Truck-mounted and aerial ULV applications are often used to control adult mosquitoes. These methods have limited efficacy against the primary targets of Zika virus, due to the flight behavior of the Ae. aegypti and Ae. albopictus.
VDCI recommends the deployment of two person teams to conduct targeted ULV applications combined with residual “barrier” applications via backpack applicators to mosquito harborage areas near homes and other structures. When combined with our larvicide efforts, these applications have proven highly effective at significantly reducing local populations of Ae. albopictus.
VDCI is committed to public education and spreading awareness throughout the U.S. about the dangers of mosquito-borne diseases and their preventability, with the overarching goal of reducing the illness and fatality statistics in 2016. Our dedicated and experienced staff works tirelessly to prevent the spread of mosquito-borne diseases in all of the contracts we service. If you would like more information about any aspect of mosquito surveillance, disease testing, or adult control, please contact Vector Disease Control International (VDCI) and we will help you get started immediately.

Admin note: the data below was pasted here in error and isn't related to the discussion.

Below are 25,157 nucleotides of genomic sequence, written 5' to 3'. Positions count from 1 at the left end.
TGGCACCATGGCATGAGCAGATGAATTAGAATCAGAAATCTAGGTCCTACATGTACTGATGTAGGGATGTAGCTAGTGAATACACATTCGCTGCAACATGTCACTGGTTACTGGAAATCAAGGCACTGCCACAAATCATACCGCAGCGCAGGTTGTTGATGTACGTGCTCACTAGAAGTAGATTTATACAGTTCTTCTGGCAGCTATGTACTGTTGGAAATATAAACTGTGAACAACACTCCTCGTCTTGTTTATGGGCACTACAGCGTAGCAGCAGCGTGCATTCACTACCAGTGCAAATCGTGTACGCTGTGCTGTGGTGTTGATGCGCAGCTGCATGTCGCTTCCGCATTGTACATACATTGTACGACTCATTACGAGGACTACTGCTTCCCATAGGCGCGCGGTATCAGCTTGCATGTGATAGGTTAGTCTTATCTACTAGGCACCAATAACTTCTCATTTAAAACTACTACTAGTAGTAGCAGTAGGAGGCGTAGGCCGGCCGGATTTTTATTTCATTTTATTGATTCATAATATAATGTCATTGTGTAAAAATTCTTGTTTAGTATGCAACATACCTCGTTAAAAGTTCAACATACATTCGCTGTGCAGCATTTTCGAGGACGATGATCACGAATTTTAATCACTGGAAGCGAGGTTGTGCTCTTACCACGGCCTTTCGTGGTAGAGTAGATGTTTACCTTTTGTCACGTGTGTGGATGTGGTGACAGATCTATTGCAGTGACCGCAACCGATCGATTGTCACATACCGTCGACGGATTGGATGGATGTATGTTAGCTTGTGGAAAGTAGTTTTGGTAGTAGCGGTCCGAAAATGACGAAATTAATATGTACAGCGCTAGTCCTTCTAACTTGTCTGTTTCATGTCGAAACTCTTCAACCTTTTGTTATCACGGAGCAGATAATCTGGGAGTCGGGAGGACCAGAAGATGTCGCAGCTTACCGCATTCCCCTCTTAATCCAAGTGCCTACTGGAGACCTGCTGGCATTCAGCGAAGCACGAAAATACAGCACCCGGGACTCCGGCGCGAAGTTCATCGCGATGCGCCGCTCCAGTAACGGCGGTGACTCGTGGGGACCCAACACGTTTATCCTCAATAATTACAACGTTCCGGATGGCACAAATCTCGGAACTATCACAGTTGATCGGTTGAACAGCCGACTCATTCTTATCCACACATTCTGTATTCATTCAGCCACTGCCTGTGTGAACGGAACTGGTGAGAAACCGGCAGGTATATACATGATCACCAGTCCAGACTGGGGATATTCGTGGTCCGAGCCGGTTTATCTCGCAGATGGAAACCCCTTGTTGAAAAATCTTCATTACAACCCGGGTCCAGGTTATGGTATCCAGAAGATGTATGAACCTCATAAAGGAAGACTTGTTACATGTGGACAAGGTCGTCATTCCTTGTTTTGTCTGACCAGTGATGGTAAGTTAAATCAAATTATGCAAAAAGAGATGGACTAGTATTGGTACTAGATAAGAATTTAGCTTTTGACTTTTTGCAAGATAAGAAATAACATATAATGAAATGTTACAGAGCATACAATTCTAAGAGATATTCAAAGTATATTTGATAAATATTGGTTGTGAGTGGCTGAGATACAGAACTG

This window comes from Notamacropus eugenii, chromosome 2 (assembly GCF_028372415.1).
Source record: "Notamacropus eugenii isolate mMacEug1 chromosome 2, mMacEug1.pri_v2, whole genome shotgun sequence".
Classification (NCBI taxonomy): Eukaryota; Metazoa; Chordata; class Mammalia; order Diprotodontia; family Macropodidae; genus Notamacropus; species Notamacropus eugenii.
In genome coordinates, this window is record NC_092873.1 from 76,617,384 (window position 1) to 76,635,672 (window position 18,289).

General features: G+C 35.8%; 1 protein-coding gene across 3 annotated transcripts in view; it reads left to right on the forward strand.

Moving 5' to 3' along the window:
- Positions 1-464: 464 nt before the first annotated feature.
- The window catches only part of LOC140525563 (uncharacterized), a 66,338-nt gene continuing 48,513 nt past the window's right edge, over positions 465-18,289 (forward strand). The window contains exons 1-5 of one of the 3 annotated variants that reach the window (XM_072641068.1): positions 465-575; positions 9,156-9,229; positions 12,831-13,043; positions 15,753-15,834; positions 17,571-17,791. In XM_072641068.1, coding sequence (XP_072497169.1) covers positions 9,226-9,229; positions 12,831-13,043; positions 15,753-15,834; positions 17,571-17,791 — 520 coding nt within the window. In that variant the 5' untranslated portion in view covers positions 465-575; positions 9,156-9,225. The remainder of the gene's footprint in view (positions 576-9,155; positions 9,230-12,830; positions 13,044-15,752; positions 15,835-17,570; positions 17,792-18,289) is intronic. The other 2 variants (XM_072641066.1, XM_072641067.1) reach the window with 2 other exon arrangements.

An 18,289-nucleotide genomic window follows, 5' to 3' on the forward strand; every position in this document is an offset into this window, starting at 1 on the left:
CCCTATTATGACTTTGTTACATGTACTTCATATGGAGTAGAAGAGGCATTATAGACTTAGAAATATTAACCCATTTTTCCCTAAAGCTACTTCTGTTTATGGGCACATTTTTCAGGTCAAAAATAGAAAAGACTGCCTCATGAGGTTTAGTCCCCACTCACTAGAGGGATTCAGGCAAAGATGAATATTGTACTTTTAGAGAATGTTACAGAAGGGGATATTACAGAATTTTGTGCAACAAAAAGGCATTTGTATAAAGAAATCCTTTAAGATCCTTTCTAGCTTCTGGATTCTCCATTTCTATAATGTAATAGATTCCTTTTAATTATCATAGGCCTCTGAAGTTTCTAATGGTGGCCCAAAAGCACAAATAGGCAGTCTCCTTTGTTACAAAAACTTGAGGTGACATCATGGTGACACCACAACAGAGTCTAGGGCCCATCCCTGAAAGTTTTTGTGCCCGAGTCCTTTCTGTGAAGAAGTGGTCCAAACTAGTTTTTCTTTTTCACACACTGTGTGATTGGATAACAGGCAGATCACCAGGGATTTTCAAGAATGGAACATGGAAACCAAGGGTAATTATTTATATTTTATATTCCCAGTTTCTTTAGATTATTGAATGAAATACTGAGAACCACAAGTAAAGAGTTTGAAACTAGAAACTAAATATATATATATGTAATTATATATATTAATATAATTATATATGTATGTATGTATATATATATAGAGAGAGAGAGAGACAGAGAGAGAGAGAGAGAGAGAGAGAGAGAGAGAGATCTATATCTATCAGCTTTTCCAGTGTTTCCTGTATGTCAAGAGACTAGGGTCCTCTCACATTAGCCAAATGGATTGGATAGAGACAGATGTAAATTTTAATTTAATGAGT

Contact Us to Learn More About Effective Mosquito Management Strategies:
Since 1992, Vector Disease Control International (VDCI) has taken pride in providing municipalities, mosquito abatement districts, industrial sites, planned communities, homeowners associations, and golf courses with the tools they need to run effective mosquito control programs. We are determined to protect the public health of the communities in which we operate. Our mosquito control professionals have over 100 years of combined experience in the field of public health, specifically vector disease control. We strive to provide the most effective and scientifically sound mosquito surveillance and control programs possible based on an Integrated Mosquito Management approach recommended by the American Mosquito Control Association (AMCA) and Centers for Disease Control and Prevention (CDC). VDCI is the only company in the country that can manage all aspects of an integrated mosquito management program, from surveillance to disease testing to aerial application in emergency situations.